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Court of Appeals of New York

Davis v. A.S.P.C.A.
New York
Davis v. A.S.P.C.A. 75 N.Y. 362 (1873).

Case Details
Printable Version
Summary:   Plaintiff hog slaughterers challenged the trial court (New York) judgment in favor of defendants, American Society for the Prevention of Cruelty to Animals and director, in an action seeking to enjoin defendants from arresting them for cruelty to animals pursuant to 1867 N.Y. Laws 375. The hog slaughterers asserted that they were innocent of the alleged statutory violations. The court affirmed the judgment in favor of defendants, denying the request of the hog slaughterers for an injunction to prevent defendants from arresting them for violating a statute prohibiting cruelty to animals.

Judge Justice Earl delivered the opinion of the court.


Opinion of the Court:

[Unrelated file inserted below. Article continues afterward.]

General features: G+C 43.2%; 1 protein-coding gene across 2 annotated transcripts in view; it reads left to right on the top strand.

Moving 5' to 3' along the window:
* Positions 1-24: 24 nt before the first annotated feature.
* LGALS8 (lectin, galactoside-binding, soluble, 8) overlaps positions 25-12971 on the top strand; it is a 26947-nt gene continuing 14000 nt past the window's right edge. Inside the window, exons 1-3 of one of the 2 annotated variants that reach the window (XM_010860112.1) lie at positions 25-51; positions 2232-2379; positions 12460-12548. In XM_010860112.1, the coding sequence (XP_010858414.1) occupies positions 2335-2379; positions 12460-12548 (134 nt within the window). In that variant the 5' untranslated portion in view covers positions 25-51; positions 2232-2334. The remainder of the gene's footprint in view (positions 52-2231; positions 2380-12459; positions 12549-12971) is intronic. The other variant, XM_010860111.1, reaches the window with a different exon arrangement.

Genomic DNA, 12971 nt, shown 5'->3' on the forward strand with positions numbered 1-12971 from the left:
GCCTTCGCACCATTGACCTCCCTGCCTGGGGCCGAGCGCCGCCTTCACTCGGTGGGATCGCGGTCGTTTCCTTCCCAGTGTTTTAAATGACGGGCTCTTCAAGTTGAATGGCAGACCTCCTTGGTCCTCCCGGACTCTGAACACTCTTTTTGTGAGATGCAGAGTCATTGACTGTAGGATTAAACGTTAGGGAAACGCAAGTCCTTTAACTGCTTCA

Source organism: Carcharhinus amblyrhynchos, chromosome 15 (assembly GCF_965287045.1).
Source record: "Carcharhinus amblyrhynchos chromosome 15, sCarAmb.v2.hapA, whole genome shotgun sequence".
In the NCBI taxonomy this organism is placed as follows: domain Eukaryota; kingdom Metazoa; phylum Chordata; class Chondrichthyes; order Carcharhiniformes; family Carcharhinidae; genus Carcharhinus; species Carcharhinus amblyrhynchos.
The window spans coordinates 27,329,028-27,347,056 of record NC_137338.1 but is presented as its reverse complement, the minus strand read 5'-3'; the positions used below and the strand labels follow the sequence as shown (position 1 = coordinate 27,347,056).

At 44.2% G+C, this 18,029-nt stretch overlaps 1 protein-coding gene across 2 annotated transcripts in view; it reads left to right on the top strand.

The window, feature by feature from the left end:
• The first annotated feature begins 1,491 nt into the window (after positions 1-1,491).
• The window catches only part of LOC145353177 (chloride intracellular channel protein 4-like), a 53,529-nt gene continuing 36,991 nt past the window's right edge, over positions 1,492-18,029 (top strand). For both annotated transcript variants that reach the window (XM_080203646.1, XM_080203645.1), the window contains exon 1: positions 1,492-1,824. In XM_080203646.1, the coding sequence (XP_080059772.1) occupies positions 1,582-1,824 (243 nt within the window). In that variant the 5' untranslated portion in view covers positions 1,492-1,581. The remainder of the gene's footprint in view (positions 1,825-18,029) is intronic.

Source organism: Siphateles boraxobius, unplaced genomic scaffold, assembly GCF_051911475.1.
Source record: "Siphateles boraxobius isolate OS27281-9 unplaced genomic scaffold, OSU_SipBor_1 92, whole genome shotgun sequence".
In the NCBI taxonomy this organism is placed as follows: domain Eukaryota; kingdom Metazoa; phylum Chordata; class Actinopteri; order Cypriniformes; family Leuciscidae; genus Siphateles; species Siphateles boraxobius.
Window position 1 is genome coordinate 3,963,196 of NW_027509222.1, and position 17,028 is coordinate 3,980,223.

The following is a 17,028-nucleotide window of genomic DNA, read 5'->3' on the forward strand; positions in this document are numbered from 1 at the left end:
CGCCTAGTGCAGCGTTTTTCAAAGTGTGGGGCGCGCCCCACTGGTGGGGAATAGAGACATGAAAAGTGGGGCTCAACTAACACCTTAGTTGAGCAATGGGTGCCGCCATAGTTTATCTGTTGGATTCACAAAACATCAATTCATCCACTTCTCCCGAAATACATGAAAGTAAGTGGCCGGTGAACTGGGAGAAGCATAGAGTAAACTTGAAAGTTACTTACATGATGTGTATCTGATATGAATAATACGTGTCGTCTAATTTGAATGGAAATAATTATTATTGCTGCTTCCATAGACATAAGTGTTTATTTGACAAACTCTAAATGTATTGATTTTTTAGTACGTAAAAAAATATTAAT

Earl, J. The plaintiffs allege in their complaint that in January, 1873, they were engaged extensively in the business of slaughtering hogs, in the city of New York; and they describe the manner in which they conducted their business, claiming that they slaughtered the hogs by the most approved, expeditious, humane and painless methods; and they allege that the defendant Bergh, the president of the defendant, The American Society for the Prevention of Cruelty to Animals, came to their place of business, and announced to them and their employes that they must discontinue slaughtering hogs by the methods then used, and thereupon arrested the plaintiff Crane and one of such employes for alleged cruelty to animals, and threatened that he would return in one week, and if he then found the plaintiffs or others carrying on said business, in the same way, he would arrest all persons engaged in it and stop the business, as often as he found plaintiffs conducting it in that way. They then allege the extent and character of their business and facts showing that if Bergh should carry his threat into execution they would suffer great damage, for which no adequate remedy could be had in actions at law, a multiplicity of which would have to be instituted at great expense. They further allege that they are informed and believe that Bergh claims to have authority to interfere with and stop plaintiffs' business, under pretence of cruelty to the hogs slaughtered, and that they are apprehensive that unless restrained he will endeavor to carry his "threats into execution, and will continually interfere with and arrest plaintiffs and their employes, and stop said business so long as plaintiffs carry it on in the manner aforesaid;" and they pray judgment perpetually restraining the defendants and their agents "from interfering with plaintiffs in their business in any way or manner whatever, and from interfering with their agents and employes while engaged" in such business. They do not allege that there is no valid law under which the defendants can act to prevent cruelty to animals, or that the defendants are not authorized to prevent such cruelty; but the claim put forth is that the plaintiffs do not practice any cruelty to the hogs; and they thus tender an issue of fact as to their guilt or innocence of the crime alleged against them.